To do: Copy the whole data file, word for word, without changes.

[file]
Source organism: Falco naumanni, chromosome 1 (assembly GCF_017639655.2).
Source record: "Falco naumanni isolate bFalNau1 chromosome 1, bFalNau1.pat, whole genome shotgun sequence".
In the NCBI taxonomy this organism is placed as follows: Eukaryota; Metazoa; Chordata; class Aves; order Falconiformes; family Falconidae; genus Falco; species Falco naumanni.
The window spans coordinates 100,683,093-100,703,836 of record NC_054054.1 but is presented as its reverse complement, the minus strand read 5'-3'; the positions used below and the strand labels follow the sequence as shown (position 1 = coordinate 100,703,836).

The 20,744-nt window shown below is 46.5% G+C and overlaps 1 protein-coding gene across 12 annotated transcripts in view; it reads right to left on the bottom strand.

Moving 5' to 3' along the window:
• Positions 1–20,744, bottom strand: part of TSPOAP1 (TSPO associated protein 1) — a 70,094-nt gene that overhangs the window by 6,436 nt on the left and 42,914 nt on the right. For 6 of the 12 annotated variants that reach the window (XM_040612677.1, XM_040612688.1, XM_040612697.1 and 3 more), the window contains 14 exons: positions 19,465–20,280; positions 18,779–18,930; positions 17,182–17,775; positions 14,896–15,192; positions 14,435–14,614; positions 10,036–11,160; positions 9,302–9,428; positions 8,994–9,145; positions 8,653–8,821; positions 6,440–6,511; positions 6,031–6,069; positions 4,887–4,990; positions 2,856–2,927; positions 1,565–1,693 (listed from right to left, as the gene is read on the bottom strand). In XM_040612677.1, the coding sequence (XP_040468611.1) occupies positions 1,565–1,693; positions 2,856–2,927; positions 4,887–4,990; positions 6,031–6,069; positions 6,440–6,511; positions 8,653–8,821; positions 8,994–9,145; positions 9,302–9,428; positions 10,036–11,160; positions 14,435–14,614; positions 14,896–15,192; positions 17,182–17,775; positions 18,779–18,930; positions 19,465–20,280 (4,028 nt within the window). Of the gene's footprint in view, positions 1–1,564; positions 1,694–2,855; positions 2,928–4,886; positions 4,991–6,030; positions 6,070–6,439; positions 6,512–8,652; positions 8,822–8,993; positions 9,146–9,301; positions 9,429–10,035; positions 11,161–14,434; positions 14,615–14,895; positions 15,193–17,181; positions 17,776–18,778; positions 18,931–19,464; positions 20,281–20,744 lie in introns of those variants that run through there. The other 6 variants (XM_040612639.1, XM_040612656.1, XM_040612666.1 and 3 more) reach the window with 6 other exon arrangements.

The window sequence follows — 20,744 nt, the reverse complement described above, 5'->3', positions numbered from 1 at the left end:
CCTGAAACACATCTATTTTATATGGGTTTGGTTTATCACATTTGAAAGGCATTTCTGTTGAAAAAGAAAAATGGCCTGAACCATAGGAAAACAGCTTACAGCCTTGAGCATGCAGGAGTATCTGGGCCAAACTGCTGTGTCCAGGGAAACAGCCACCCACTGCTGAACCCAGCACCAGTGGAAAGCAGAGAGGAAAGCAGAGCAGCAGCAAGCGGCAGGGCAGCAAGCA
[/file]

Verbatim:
Source organism: Falco naumanni, chromosome 1 (assembly GCF_017639655.2).
Source record: "Falco naumanni isolate bFalNau1 chromosome 1, bFalNau1.pat, whole genome shotgun sequence".
In the NCBI taxonomy this organism is placed as follows: Eukaryota; Metazoa; Chordata; class Aves; order Falconiformes; family Falconidae; genus Falco; species Falco naumanni.
The window spans coordinates 100,683,093-100,703,836 of record NC_054054.1 but is presented as its reverse complement, the minus strand read 5'-3'; the positions used below and the strand labels follow the sequence as shown (position 1 = coordinate 100,703,836).

The 20,744-nt window shown below is 46.5% G+C and overlaps 1 protein-coding gene across 12 annotated transcripts in view; it reads right to left on the bottom strand.

Moving 5' to 3' along the window:
• Positions 1–20,744, bottom strand: part of TSPOAP1 (TSPO associated protein 1) — a 70,094-nt gene that overhangs the window by 6,436 nt on the left and 42,914 nt on the right. For 6 of the 12 annotated variants that reach the window (XM_040612677.1, XM_040612688.1, XM_040612697.1 and 3 more), the window contains 14 exons: positions 19,465–20,280; positions 18,779–18,930; positions 17,182–17,775; positions 14,896–15,192; positions 14,435–14,614; positions 10,036–11,160; positions 9,302–9,428; positions 8,994–9,145; positions 8,653–8,821; positions 6,440–6,511; positions 6,031–6,069; positions 4,887–4,990; positions 2,856–2,927; positions 1,565–1,693 (listed from right to left, as the gene is read on the bottom strand). In XM_040612677.1, the coding sequence (XP_040468611.1) occupies positions 1,565–1,693; positions 2,856–2,927; positions 4,887–4,990; positions 6,031–6,069; positions 6,440–6,511; positions 8,653–8,821; positions 8,994–9,145; positions 9,302–9,428; positions 10,036–11,160; positions 14,435–14,614; positions 14,896–15,192; positions 17,182–17,775; positions 18,779–18,930; positions 19,465–20,280 (4,028 nt within the window). Of the gene's footprint in view, positions 1–1,564; positions 1,694–2,855; positions 2,928–4,886; positions 4,991–6,030; positions 6,070–6,439; positions 6,512–8,652; positions 8,822–8,993; positions 9,146–9,301; positions 9,429–10,035; positions 11,161–14,434; positions 14,615–14,895; positions 15,193–17,181; positions 17,776–18,778; positions 18,931–19,464; positions 20,281–20,744 lie in introns of those variants that run through there. The other 6 variants (XM_040612639.1, XM_040612656.1, XM_040612666.1 and 3 more) reach the window with 6 other exon arrangements.

The window sequence follows — 20,744 nt, the reverse complement described above, 5'->3', positions numbered from 1 at the left end:
CCTGAAACACATCTATTTTATATGGGTTTGGTTTATCACATTTGAAAGGCATTTCTGTTGAAAAAGAAAAATGGCCTGAACCATAGGAAAACAGCTTACAGCCTTGAGCATGCAGGAGTATCTGGGCCAAACTGCTGTGTCCAGGGAAACAGCCACCCACTGCTGAACCCAGCACCAGTGGAAAGCAGAGAGGAAAGCAGAGCAGCAGCAAGCGGCAGGGCAGCAAGCA